Stop Calling Imani Denae Awkward

“I’ve never felt awkward. I’ve always just felt like me.”

Imani Denae (Jordan Gale)

If Imani Denae is honest, much of her early standup was dick jokes.

“I’m not a size queen at all,” one setup goes. “I don’t care if you have a big dick or a little dick. I grew up Christian, and I know the Bible says God won’t give you anything you can’t handle. It’s in Corinthians; you should look it up.”

The subject matter isn’t without intention. The 26-year-old comedian says she’s trying to demystify the theatrical aspects of dating and sex, cutting through to what’s actually just “horny and dumb.”

“I feel like I’m the best dick joke writer,” she says. “It’s a really big claim, but I feel confident in my weird ability to write dick jokes, even though I don’t have one.”

Despite that self-assigned superlative, Denae still feels “like a baby” in the Portland comedy scene—and not just because of her newcomer status, performing regularly only since March 2021.

Her early watershed moments often involved blissful beginner’s ignorance. The first time she tried riffing about her family onstage, she heard Kyle Kinane’s distinct guffaw; she didn’t even know he was there. She shared a billing with Shane Torres at one of her first shows, not realizing his success. They chatted about taxes.

“A lot of people after the fact were like, oh my God!” Denae recalls. “And I’m like, I don’t get it! He said you have to file as an LLC or a corporation. I don’t need to know this information at 25.”

“Everyone’s normal,” she adds. “We just do this thing called comedy together. I don’t want to put people on a pedestal for doing the same thing I’m doing. Yeah, they’re better than me, but someday I’ll be just as good.”

That day may come soon. Denae’s standup employs a welcoming, conversational style. Online followers often call her downbeat goofery “awkward,” but she disagrees.

“I’ve never felt awkward,” she says. “I’ve always just felt like me.”

She’s also actively trying to write what she calls “less silly” material. In fact, at the Funniest Five Showcase, audiences will likely find her piloting more ambitious, perspective-shifting jokes about child slave labor and school shooter stereotypes, pushing for more empathy and less rote judgment.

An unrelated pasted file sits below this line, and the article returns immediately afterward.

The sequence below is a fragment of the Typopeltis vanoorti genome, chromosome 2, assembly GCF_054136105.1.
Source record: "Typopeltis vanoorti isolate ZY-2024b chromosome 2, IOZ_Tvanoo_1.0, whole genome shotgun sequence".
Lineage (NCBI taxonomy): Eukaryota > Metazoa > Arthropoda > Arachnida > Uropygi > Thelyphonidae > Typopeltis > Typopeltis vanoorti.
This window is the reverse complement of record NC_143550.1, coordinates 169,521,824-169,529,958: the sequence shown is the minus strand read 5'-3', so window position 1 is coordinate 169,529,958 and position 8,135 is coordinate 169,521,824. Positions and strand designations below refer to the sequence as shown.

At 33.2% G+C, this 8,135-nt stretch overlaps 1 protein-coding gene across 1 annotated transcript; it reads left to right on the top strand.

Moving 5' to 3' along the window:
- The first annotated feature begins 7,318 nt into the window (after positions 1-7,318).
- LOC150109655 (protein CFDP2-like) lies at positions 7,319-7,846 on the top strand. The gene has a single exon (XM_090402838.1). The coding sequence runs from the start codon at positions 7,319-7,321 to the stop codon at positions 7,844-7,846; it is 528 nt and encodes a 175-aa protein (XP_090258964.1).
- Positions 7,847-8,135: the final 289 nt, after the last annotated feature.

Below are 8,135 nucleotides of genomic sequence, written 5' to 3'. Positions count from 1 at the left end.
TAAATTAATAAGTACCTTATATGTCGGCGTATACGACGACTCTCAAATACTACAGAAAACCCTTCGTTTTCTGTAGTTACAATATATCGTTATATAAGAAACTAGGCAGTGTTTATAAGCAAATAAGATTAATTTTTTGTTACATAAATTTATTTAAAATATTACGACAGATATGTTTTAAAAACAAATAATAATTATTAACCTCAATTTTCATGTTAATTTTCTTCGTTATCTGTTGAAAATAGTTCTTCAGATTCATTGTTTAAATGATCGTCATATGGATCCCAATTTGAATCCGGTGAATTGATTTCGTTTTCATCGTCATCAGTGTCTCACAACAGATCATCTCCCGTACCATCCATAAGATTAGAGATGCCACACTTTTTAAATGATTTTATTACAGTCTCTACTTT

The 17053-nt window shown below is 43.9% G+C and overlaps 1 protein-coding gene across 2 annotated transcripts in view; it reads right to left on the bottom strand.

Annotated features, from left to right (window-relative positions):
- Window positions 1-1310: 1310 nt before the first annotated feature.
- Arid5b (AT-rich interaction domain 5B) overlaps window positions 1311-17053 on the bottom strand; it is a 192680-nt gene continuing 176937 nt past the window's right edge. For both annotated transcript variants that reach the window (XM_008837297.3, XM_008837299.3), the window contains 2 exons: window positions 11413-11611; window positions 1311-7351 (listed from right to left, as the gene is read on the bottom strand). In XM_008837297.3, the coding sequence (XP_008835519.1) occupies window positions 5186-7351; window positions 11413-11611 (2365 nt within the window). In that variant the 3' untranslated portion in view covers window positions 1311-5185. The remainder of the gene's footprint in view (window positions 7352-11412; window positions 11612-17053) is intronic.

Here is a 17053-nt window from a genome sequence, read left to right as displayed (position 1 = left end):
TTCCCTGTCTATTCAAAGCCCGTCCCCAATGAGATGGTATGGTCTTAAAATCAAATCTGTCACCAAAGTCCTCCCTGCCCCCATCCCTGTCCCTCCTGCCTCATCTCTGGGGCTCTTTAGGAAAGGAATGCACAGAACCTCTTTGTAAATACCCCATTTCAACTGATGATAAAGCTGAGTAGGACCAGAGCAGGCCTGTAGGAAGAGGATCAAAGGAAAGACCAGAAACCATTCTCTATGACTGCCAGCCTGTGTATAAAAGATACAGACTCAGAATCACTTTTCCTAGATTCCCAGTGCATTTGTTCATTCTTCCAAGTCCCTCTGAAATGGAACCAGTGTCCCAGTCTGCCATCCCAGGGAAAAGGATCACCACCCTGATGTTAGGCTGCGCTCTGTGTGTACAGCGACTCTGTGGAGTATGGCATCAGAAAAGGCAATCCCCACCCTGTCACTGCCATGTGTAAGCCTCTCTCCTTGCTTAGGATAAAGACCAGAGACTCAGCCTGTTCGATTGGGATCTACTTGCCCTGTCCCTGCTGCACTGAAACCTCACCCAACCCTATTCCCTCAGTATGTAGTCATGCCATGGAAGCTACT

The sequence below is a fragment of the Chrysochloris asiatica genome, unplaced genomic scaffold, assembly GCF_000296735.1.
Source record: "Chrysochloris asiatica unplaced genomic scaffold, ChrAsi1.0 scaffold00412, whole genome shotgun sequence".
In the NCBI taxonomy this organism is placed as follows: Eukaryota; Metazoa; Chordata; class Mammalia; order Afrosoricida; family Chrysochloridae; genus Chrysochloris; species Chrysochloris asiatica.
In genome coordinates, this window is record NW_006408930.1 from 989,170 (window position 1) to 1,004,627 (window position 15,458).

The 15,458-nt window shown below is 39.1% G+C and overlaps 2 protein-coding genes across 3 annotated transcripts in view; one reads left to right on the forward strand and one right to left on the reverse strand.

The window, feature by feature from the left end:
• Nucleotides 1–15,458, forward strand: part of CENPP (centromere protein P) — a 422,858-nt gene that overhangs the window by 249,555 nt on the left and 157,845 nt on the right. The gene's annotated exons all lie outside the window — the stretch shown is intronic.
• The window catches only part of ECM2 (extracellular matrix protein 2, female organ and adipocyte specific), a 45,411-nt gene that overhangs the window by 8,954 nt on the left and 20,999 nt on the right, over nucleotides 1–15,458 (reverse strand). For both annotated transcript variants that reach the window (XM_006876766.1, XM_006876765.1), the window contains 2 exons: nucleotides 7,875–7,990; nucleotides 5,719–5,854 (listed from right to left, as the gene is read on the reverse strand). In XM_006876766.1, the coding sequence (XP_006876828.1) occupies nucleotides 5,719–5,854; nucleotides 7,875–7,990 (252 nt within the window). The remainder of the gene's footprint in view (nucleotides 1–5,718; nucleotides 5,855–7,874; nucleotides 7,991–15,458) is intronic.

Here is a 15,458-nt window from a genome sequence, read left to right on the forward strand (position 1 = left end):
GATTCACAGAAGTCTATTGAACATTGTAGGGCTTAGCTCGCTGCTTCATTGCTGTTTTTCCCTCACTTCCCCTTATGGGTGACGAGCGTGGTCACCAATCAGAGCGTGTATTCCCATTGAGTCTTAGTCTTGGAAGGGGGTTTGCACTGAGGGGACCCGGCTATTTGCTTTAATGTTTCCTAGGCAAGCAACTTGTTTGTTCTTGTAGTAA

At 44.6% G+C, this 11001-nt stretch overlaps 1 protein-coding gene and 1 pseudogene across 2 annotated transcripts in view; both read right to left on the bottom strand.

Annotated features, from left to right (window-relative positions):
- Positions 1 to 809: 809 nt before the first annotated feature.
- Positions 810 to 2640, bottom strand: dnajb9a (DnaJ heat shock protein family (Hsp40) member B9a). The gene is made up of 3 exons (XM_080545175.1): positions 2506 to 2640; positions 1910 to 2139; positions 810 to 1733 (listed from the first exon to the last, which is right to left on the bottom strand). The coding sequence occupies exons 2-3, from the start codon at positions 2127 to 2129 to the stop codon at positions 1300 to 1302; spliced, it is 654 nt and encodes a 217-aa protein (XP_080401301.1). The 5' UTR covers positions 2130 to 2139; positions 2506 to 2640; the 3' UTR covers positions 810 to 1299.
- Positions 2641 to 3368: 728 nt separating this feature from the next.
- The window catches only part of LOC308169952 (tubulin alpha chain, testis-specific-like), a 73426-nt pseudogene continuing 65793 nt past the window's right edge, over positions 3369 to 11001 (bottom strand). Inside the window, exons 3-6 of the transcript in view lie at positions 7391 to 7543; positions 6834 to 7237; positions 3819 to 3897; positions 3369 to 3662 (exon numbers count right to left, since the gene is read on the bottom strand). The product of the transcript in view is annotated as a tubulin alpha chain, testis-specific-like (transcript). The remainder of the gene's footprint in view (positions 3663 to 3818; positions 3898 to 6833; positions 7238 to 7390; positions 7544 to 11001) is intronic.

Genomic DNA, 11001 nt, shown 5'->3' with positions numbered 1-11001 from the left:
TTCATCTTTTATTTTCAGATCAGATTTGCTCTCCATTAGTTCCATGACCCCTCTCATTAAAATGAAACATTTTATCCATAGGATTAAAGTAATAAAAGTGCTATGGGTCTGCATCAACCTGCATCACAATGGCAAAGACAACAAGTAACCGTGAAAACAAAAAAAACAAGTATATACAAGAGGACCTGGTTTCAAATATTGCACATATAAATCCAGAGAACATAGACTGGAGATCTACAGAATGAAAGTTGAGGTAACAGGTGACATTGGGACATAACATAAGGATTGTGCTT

“I’ve always been friends with the trench-coat kids because I laugh when I’m nervous and I’ll compliment anyone who scares me,” Denae says.

While she resists knowing too much about scene politics or success benchmarks, Denae is a natural student. Before first stepping on a comedy stage, she attended five months of open mics simply for research. “Stalking the scene,” in her words, Denae clocked how Portland comedians held microphones and handled hecklers.

This studious streak stems from childhood. Born in Portland, Denae spent 11 years in Texas (her father, who served in the Army, was stationed at Fort Hood) before moving to Beaverton for her teenage years with no exposure to Portland comedy. She’d devour rom-coms and sitcoms (from Degrassi to Everybody Loves Raymond), analyzing dialogue mechanics.

As one of seven siblings, Denae found her best bet for gaining attention was maestroing the family into impromptu barbershop quartets and puppet shows. Growing up in the YouTube influencer era, she made videos for a personal channel. Hardly anyone watched, but she learned how to monologue, fostering her quietly confident stage presence.

Then, there’s the guts no one can teach. Last June, Denae tagged along with comedy friends to a festival in Spokane, but took a solo detour to an open mic in Medical Lake, Wash. There, some members of an all-white audience chirped at Denae, who is Black, “You’re not from around here; you’re lost.”

“That was already feeling like a yikes situation, but I did my set,” she says. “They were laughing their asses off. And I talked about race! It turned out they really liked my perspective on it.”

Denae has accomplished a lot in the last 22 months—including reaching over 55,000 Instagram followers, starting her creative podcast Rap Dumbass, and co-hosting the weekly showcase Giggles Gone Wild at The Get Down—but this is just her first act.

“Last year was just me making dick jokes,” she says. “This year, I want to home in on how big things really are and make everybody relax about them.”

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